Xerostomia (Dry Mouth): Causes, Symptoms, Diagnosis, Treatment and Complications
Oct 05, 2023
A condition known as dry mouth, or xerostomia, occurs when your salivary glands are unable to produce enough saliva to keep your mouth moist. An adverse drug reaction, diseases associated with aging, or radiation therapy for cancer are common causes of dry mouth. Less frequently, a condition that directly impacts the salivary glands could be the cause of dry mouth.
By neutralizing the acids that bacteria make, restricting bacterial development, and washing away food particles, saliva helps prevent tooth decay. Additionally, saliva improves flavor perception and facilitates chewing and swallowing. Enzymes that help in digestion are also present in saliva.
Your general health, the health of your teeth and gums, as well as your appetite and enjoyment of food, can all be significantly impacted by decreased saliva and dry mouth, which can range from being merely annoying to being a serious issue.
Treatment for dry mouth is based on the underlying reason.
Causes Of Xerostomia
A dry mouth happens when your salivary glands are unable to produce enough saliva to keep your mouth wet. These glands may not operate properly due to:
Medications: Hundreds of therapies, including some over-the-counter medications, can cause dry mouth as a side effect. The medications most likely to cause problems include some of the ones prescribed to treat depression, high blood pressure, and anxiety, as well as some antihistamines, decongestants, muscle relaxants, and pain relievers.
Aging: Many older people have dry mouths as they age. Contributing factors include the use of some medications, changes in the body's ability to metabolize pharmaceuticals, inadequate nutrition, and chronic health difficulties.
Treatment for cancer: Chemotherapy medicines can alter the kind and volume of saliva produced. If the medication is effective, the salivary flow may return to normal, making this a transient condition. Salivary gland damage brought on by radiation treatments to the head and neck may result in a considerable decrease in salivation. This may be temporary or permanent, depending on the radiation dose and the area being treated.
Nerve damage: An accident or surgery that harms the nerves in your head and neck area may result in a dry mouth.
Other health issues: Dry mouth may be brought on by a number of medical disorders, including diabetes, stroke, oral yeast infection (thrush), Alzheimer's disease, or autoimmune diseases like Sjogren's syndrome or HIV/AIDS. Dry mouth can also be exacerbated by snoring and mouth breathing.
Use of alcohol and tobacco: Alcohol consumption, tobacco use, and chewing tobacco use can all worsen the symptoms of dry mouth.
Recreational drugs: The condition known as "meth mouth" is brought on by using methamphetamine and can result in extreme dry mouth and tooth damage. Dry mouth is a side effect of marijuana.
Symptoms Of Xerostomia
If your saliva production is insufficient, you may suffer all or the majority of the following signs and symptoms:
The sensation of having a sticky or dry mouth
The appearance of stringy, thick saliva
Chewing, speaking, and swallowing challenges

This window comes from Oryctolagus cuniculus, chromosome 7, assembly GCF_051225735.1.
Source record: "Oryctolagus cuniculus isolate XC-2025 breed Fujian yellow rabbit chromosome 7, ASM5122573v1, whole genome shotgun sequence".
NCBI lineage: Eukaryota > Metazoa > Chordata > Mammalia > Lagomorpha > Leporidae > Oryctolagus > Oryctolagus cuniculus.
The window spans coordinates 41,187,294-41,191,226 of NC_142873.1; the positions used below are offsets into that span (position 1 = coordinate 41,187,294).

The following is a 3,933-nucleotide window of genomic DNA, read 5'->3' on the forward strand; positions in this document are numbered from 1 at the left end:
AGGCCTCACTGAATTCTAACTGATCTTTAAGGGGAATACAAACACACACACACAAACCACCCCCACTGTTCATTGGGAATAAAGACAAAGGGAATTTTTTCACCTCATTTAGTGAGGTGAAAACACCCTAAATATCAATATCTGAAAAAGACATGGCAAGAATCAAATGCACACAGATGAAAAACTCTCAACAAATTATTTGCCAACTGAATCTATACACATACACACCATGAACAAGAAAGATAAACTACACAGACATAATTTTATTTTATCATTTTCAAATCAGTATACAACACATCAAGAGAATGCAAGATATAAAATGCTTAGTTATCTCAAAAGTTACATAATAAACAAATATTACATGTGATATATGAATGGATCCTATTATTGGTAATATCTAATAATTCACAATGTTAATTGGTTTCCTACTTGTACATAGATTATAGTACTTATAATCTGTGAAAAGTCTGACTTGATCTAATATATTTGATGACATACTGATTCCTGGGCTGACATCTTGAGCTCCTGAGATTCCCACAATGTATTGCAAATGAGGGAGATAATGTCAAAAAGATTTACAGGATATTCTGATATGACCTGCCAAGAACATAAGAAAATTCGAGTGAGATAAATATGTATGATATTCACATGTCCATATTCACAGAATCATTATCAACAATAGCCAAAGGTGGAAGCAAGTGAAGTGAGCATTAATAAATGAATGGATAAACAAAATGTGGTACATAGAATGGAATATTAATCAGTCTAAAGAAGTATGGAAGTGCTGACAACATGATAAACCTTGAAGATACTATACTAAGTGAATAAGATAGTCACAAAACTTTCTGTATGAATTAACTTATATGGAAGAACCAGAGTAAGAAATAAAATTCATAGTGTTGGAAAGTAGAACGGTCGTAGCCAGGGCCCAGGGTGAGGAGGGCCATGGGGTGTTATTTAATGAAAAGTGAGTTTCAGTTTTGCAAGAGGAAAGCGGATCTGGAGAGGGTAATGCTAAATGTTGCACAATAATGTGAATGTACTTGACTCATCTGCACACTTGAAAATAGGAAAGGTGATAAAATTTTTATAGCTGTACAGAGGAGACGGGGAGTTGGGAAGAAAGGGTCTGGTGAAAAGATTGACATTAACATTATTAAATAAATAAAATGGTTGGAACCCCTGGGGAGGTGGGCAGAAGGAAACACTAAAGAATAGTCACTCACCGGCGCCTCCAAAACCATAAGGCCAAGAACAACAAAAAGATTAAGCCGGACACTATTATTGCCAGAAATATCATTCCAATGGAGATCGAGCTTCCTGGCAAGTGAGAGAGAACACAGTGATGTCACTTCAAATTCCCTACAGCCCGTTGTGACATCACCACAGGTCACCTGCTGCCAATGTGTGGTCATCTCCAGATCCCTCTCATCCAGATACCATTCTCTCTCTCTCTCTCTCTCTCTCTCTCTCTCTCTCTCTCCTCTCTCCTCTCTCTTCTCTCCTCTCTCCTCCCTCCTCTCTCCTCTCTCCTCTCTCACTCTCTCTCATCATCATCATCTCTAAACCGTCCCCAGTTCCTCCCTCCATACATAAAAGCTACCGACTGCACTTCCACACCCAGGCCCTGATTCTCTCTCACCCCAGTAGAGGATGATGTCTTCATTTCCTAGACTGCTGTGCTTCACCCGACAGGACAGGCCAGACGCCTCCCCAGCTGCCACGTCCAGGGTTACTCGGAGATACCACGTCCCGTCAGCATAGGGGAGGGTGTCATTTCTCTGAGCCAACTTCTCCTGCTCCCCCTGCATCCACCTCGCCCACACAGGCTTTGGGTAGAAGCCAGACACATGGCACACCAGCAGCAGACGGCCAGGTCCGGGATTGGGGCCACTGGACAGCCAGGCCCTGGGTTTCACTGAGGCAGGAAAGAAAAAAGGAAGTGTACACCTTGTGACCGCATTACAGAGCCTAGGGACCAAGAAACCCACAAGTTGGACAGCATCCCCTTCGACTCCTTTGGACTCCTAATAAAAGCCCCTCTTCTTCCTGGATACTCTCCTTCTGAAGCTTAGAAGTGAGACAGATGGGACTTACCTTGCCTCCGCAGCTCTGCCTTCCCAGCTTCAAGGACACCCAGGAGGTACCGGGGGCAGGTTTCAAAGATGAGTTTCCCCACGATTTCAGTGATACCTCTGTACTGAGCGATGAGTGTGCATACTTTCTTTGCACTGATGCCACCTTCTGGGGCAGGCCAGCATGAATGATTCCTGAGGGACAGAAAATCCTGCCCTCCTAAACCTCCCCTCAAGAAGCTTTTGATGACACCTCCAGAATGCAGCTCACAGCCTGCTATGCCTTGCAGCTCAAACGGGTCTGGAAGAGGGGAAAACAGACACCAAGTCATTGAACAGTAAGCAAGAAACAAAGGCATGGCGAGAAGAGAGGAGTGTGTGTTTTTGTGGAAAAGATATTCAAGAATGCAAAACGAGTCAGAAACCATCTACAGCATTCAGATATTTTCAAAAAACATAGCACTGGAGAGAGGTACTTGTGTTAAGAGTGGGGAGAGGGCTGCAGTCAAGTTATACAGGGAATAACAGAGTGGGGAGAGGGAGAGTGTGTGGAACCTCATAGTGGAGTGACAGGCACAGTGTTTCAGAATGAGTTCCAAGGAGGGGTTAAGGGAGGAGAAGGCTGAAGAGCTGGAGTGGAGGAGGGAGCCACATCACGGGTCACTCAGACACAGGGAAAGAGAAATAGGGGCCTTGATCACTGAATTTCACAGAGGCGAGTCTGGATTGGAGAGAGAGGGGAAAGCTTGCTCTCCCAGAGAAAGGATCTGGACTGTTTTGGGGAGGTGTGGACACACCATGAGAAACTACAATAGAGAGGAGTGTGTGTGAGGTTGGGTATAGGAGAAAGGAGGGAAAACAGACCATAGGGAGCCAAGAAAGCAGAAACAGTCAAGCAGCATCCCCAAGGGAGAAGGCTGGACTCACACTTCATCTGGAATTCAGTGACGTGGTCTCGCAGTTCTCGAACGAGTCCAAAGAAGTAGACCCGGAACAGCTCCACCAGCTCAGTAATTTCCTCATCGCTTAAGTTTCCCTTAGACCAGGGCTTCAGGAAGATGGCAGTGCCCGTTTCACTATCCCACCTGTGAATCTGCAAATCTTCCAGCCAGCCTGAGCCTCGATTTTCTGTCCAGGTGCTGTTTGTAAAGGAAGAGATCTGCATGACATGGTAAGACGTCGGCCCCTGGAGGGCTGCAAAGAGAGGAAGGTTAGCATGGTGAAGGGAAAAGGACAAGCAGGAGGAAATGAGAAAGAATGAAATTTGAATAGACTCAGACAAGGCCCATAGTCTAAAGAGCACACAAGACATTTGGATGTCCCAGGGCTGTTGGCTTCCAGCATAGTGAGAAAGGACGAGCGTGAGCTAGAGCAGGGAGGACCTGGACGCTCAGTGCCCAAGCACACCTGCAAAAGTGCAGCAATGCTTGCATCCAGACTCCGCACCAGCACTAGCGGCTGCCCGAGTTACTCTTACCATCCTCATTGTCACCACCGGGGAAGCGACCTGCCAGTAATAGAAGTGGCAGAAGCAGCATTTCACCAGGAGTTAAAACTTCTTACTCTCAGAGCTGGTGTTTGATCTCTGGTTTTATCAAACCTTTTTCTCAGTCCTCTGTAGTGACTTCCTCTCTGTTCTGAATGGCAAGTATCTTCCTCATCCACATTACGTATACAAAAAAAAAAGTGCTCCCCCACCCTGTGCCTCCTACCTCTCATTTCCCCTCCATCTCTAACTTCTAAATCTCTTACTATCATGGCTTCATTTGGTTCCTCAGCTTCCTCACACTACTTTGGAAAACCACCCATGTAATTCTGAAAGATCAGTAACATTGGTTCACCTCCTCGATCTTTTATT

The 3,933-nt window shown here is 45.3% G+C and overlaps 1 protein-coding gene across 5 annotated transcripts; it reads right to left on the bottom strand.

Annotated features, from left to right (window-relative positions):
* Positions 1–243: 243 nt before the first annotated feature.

Hoarseness, a dry or sore throat, and
Grainy or dry tongue
Changes in taste Issues with wearing dentures
Additionally, dry mouth can cause lipstick to adhere to the teeth.
Diagnosis Of Xerostomia
Your doctor will probably examine your medical history, all of the medications you're taking, including over-the-counter medications, and do a mouth exam in order to identify the source of your dry mouth.
To determine the source of your dry mouth, you may occasionally need blood tests, salivary gland imaging scans, or tests that measure how much saliva you make. A small sample of cells (biopsy) is obtained from the salivary glands in your lip and sent for testing if your doctor feels like Sjogren's syndrome is the reason for your dry mouth.
Treatment Of Xerostomia
Your course of treatment will depend on the cause of your dry mouth. A dentist or doctor for you might:
Change any dry mouth-causing drugs: Your doctor may change your dosage or prescribe a different medicine if they think your drug is to blame. This medication won't make your mouth dry.
Offer mouth-moisturizing products as recommendations: These could include artificial saliva, prescription or over-the-counter mouthwashes, or moisturizers to moisten your mouth. Mouthwashes with xylitol, such as Biotene Dry Mouth Oral Rinse and Act Dry Mouth Mouthwash, which also provide tooth decay protection, are good mouthwashes for dry mouth.
In the event that you have severe dry mouth, your dentist or doctor might:
Prescribe a saliva-stimulating medication: To increase salivation, your doctor may advise pilocarpine (Salagen) or cevimeline (Evoxac).
Protect your teeth: Your dentist may recommend fluoride trays for you to fill with fluoride and put over your teeth at night in order to avoid cavities. To prevent cavities, your dentist could also advise using a chlorhexidine rinse once a week.
Complications Of Xerostomia
Dry mouth brought on by insufficient saliva can result in:
Gum disease, tooth decay, and increased plaque
Thrush, a yeast infection of the mouth
Cracked lips, sores, or damaged skin at the corners of your mouth
Nutritional deficiencies brought on by difficulties swallowing and chewing
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